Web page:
Wisconsin’s Historic Role in Women’s Suffrage

women's suffrage

Image WHS-1927: Members of the Oshkosh Equal Suffrage League show off their 4th of July float, fashioned to look like a sailboat, in this 1912 image.

By Julia Richards | Photo courtesy of the Wisconsin Historical Society

This year marks 100 years since the ratification of the 19th Amendment on August 18, 1920, granting women the right to vote. Wisconsin holds the distinction of being the first state to ratify the amendment, on June 10, 1919. It was a 70-plus-year struggle to get there, however, and even longer for many women of color. What can we learn from our foremothers’ efforts and what do they mean for women engaging in our political system today? A new exhibit at the Wisconsin Historical Society tells the story of Wisconsin’s role in the suffrage movement and the women who were key players here.

Simone Munson, collection development coordinator at the Wisconsin Historical Society, was instrumental in putting together the exhibit, and told BRAVA about what visitors can learn.

Q: What can people learn from this exhibit?

This exhibit wanted to take the idea that [the 19th Amendment] was just the beginning and that there was a lot of work that needed to be done after the suffrage bill was passed. The 19th Amendment didn’t actually give everyone the right to vote; there are lots of women who were still excluded from voting after 1920. Native American women didn’t really have the freedom to exercise their right to vote until 1924 with the Native American Citizenship Act. And most African American women couldn’t vote until the civil rights movement and the Voting Rights Act in 1965.

The second half of the exhibit also talks more about things like the Equal Rights Amendment, women’s involvement in politics, women taking office and how far we’ve come, and how much more work still has to be done to get women more fully involved in politics.

Q: What is notable about Wisconsin’s fight for women’s suffrage?

The suffrage movement was so closely aligned with the temperance movement and Wisconsin being such a strong German and pro-tavern state—we have lots of big breweries here—that was not an easy argument to make. And so, the women in Wisconsin really struggled for a long time.

There were a number of notable Wisconsin women though, who were active at the national level. So women like Belle Case La Follette and Carrie Chapman Catt were moving in the circles of Susan B. Anthony and Elizabeth Cady Stanton and some of those really well-known suffragists from the time.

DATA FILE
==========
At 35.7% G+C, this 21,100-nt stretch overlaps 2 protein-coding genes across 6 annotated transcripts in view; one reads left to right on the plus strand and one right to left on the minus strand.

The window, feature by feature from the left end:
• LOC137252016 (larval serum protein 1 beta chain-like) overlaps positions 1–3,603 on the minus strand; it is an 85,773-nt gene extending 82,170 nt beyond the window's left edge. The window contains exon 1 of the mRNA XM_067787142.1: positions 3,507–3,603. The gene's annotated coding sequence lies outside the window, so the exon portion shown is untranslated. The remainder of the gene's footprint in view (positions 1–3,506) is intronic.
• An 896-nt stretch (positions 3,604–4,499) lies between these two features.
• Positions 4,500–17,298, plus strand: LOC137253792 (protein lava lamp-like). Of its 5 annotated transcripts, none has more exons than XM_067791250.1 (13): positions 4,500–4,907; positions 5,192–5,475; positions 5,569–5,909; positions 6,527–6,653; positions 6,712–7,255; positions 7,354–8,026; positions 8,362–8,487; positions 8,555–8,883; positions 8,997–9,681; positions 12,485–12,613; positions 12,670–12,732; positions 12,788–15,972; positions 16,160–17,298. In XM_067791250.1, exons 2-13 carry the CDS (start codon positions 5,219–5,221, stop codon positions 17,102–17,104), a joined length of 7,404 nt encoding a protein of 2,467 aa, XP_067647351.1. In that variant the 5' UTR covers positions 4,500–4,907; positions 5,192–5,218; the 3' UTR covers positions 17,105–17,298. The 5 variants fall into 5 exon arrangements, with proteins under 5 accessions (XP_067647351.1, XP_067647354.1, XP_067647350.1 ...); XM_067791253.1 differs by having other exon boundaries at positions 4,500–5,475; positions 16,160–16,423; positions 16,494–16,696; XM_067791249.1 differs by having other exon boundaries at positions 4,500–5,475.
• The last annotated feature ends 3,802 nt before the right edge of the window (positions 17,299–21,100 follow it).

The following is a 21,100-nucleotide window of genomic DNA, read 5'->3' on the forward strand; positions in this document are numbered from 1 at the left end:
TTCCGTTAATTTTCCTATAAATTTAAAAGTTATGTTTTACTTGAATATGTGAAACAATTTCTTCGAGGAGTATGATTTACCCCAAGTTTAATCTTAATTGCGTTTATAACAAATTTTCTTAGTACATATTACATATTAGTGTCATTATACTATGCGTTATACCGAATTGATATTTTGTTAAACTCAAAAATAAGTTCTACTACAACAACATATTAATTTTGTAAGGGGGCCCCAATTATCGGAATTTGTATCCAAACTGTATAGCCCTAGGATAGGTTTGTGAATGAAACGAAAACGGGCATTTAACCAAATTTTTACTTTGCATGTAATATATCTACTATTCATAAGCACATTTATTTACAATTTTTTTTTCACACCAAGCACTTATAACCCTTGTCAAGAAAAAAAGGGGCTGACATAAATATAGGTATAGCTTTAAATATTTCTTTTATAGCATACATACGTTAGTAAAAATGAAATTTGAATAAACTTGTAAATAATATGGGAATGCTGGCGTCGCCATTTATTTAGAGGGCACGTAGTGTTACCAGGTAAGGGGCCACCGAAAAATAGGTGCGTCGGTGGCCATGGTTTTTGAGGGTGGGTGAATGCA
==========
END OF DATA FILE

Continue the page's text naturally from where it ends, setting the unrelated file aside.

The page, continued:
Q: Can you tell me about the issues women were engaged in besides temperance?

So we have to remember that it’s really a 70-year period where women are trying to gain this right and it does change over time. So at the beginning in the 1840s through the 1860s there is a close alignment between the women’s suffrage movement and abolitionism. And then after the American Civil War we see that change and there are some splits within the movement with [regards] to how they view African Americans.

Also, one of the ways that women gained ground in this state by state movement was to make the connection between children and education in the domestic realm. Women were able to argue that they deserved the right to vote in school matters or municipal elections because those elections have a more clear connection to regulating schools. So, in the 1880s the Wisconsin legislature passed a bill that said that women are allowed to vote in school matters, but they didn’t define that very clearly and they also didn’t really set up a process for women to vote. The municipalities continued to print all of the offices up for election on the same ballot and as a result they made it impossible for women to vote because voting is anonymous. If they were to hand a woman a ballot with the presidential election and the school board election on it how would they know which election they voted for? It was a bit of a fiasco and they didn’t actually get that whole thing sorted out until around 1900.

Q: What significance does it have that Wisconsin was the first to ratify the 19th amendment?

I think there were a lot of really hardworking women in Wisconsin that wanted to be able to claim the first to ratify because they had had such a struggle, and they saw that the time was right and this is something that they could accomplish, so they seized the opportunity.

To visit the exhibit: “We Stand on Their Shoulders” opened on Feb. 18 at the Wisconsin Historical Museum and runs through the end of the year. The museum is open Tuesday through Saturday from 10 a.m. to 5 p.m. Suggested donation for adults is $5. Plans are also underway for statewide celebrations on Aug. 26—which fittingly, is now known as Women’s Equality Day—and also the date the amendment went into effect. historicalmuseum.wisconsinhistory.org


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